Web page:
Given the tumultuous changes in the US economy in recent years, I would have guessed that average \”job tenure\”–that is, the average time that someone with a job has held that job–was declining. My guess would have been wrong. Henry R. Hyatt and James R. Spletzer present the evidence that job tenure has been mostly on the increase since about 2000 in \”Shifting Job Tenure Distribution\” (U.S. Census Bureau, Center for Economic Studies, May 2016, CES 16-12R). For example, they write:
\”According to published statistics from the Current Population Survey (CPS), the proportion of workers with five or more years of tenure on their main job has increased from 44% to 51% from 1998 to 2014, and the proportion of workers with one year or less of tenure on their main job has decreased from 28% to 21%. We document a similar shift in the job tenure distribution for the years 1998 to 2013 using LEHD [Longitudinal Employer-Household Dynamics] microdata, which is nearly identical to the CPS tenure distribution once differences between these source data are accounted for.\”
Here are a couple of illustrative figures. The top panel shows median job tenure in the Current Population Survey data, going back to 1951. The bottom panel shows the share of jobs that fall into certain job tenure categories: for example, the top line shows the share of employed people who have held a job for at least five years.
Here\’s a figure based on the Longitudinal Employer-Household Dynamics data, which is a database in which state governments send administrative records about who works where to the US Census Bureau, which combines them in a way that preserves anonymity for workers and employers. The database covers 95% of private sector jobs. Again, you can see the rise in the share of jobs held for more than five years.
What\’s going on behind these numbers? Hyatt and Spletzer forthrightly answer: \”While there is ample evidence that the labor market is shifting toward more stable jobs, the causes and consequences of declining dynamics and increasing stability remain unknown.\” But they do massage the data in way that offers some clues. For example, they note that older workers tend to have stayed at their jobs longer, and the US workforce is getting older. So they ask: To what extent does the rise in job tenure just reflect an older workforce? Or they note that the US economy has been experiencing a slowdown in the start-up rate of new companies for about 20 years now, so more workers are with older firms. Again, to what extent does the rise in job tenure reflect the the fact that US firms are older?
The answers to these questions vary with whether they are using Census or LEHD data, but in rough terms, the older workforce can explain about one-third of the rise in job tenure and the growing age of firms can explain about one-sixth of the change, but about half of the rise in job tenure is not explained by the factors they are able to consider.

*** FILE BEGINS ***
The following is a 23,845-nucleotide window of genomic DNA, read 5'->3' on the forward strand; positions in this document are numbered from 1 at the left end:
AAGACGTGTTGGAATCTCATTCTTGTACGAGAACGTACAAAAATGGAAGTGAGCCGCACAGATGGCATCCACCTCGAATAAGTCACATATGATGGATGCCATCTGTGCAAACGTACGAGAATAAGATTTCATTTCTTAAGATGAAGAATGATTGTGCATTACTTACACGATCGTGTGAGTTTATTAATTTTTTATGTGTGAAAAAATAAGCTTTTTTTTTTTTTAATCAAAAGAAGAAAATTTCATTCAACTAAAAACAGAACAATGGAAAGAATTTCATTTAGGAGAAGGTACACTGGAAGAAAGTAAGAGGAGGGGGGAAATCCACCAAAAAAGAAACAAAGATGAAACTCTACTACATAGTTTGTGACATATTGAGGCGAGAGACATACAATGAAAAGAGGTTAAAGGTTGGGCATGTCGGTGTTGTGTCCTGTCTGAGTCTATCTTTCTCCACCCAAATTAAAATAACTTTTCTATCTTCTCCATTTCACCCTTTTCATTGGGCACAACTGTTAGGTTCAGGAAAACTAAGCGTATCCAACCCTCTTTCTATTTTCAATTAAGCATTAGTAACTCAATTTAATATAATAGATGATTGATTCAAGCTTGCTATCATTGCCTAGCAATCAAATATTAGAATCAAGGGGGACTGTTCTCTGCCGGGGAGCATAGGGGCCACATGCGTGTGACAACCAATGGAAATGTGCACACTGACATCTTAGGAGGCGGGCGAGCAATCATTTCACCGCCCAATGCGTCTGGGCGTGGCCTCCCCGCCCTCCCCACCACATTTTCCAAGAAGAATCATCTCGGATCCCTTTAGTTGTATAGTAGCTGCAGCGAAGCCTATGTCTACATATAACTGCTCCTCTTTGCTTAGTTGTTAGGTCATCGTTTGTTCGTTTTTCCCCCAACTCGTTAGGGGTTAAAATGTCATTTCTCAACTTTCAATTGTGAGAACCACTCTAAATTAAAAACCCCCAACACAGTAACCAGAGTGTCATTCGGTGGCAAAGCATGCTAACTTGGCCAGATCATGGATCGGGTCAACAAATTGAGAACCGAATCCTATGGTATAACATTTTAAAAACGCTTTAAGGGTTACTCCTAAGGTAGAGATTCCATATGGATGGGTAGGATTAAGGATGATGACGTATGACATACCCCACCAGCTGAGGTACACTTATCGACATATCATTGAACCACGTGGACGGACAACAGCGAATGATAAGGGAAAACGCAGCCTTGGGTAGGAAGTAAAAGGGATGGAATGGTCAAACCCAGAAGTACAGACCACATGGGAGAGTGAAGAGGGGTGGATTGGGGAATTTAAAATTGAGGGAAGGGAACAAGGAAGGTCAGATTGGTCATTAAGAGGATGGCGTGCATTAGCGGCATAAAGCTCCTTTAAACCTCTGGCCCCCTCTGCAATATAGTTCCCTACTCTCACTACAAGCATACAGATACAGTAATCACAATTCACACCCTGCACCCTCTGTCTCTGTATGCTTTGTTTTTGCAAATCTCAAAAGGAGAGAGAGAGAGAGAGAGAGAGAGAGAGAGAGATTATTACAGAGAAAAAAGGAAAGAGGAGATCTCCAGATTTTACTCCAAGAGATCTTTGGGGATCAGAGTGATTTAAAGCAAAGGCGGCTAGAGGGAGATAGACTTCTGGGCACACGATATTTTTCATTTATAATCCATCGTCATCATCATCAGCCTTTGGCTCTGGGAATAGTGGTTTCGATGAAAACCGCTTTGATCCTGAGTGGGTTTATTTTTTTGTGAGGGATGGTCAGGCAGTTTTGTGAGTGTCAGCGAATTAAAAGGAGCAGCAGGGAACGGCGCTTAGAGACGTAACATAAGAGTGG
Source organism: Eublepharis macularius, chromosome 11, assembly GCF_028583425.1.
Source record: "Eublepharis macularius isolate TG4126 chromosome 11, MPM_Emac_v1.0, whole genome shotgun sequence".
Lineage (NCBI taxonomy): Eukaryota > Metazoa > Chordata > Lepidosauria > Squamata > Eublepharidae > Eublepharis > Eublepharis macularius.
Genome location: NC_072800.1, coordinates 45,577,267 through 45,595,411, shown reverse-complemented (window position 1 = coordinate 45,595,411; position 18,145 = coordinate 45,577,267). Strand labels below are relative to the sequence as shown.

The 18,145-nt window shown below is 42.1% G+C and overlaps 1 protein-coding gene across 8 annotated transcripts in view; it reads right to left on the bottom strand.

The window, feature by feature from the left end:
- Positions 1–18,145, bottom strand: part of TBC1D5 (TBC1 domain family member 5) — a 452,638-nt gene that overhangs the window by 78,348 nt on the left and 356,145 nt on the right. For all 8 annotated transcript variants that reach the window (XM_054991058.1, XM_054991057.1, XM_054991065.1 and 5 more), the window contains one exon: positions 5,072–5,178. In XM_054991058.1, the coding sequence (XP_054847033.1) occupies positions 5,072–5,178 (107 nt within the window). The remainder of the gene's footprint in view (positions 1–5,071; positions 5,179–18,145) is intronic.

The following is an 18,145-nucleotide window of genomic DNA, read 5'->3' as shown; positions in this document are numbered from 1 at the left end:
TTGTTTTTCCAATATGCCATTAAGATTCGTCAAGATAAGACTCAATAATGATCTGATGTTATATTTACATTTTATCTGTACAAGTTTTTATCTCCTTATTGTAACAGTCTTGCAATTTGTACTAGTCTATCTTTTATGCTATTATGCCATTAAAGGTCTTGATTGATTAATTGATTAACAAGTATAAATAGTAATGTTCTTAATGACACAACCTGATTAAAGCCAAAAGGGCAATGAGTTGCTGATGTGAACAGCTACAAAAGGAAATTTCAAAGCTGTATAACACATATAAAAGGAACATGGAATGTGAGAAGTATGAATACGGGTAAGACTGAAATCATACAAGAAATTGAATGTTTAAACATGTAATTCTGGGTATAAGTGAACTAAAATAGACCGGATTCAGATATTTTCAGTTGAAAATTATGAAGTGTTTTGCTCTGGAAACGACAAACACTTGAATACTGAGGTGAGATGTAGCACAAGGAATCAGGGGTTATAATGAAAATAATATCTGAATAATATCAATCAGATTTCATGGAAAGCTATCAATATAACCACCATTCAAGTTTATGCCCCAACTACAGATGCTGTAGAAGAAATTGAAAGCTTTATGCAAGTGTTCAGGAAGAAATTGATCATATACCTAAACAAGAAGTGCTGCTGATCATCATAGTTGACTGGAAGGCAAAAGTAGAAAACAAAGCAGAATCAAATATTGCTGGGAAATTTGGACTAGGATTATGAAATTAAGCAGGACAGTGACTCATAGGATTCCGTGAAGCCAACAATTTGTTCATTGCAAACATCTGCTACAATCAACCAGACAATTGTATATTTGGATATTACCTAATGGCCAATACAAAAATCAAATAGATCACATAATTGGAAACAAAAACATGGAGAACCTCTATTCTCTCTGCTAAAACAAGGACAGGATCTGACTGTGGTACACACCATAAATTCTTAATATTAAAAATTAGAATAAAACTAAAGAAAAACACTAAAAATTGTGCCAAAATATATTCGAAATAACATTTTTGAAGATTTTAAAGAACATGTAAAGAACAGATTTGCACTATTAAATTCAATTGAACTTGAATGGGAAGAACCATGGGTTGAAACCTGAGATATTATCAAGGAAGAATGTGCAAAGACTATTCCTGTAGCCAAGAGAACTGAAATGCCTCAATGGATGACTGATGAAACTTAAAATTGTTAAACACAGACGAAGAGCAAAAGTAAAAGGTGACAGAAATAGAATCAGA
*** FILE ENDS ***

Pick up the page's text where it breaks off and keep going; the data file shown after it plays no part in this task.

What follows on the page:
There is a knee-jerk temptation to feel as if longer job tenure is likely to be a good thing–more stability for workers. But there are tradeoffs.
1) To the extent that longer job tenure is being driven by fewer start-ups and a smaller share of the US workforce being employed at new firms, it is clearly a mixed blessing.
2)The US labor market \”churns,\” as economists sometimes say. There are always millions of people separating from jobs and being hired for new jobs. In good times, the new jobs outnumber the separations; in bad times, it\’s the reverse. But along with the lower rate of start-up companies, the US labor market has been less showing less churn in the last 15-20 years. Both rates of hiring and of separation rates dropped off for the first decade of the 2000s, although they have rebounded a bit since then. Of course, some of the reason that job separation rates fell around 2007 is that, in a weak economy, workers have a greater tendency to hold on to the job they\’ve got. In addition, jobs where someone has just been hired are on average shorter-term, and so the drop in the hiring rate seems linked to longer job tenure. But of course, a less flexible job market with lower hiring rates is a mixed blessing, too.
3) The job tenure calculations are based on workers with jobs. Thus, a worker who is unemployed for a time and then returns to the workforce in a new job will tend to reduce job tenure. But there has also been a decline in the US labor force participation rate–that is, a greater number of adults who don\’t have jobs and aren\’t looking for a job. I suspect that if some of of these people had stayed in the labor force, they might have been more likely to be moving in and out of various jobs, which would have pulled down the average job tenure.
4) One benefit of longer job tenure is that workers develop experience and skills which make them a good \”match\” for their employers, and thus enable them to get wage increases. But at least in the last 10 years or so, \”The increase in average real earnings since 2007 is less than what would be predicted by the shift toward longer-tenure jobs because of declines in tenure-held-constant real earnings. Regression estimates of the returns to job tenure provide no evidence that the shift in the job tenure distribution is being driven by better matches between workers and employers.\” Of course, earnings after about 2007 are sharply affected by the Great Recession.
But overall, the picture that emerges is that job tenure rates aren\’t up because of workers who are more productively matched to stable jobs. Instead, job tenure rates are up from a combination of a less dynamic economy and a less fluid labor market, combined with a Great Recession that caused more workers to cling to the job they had.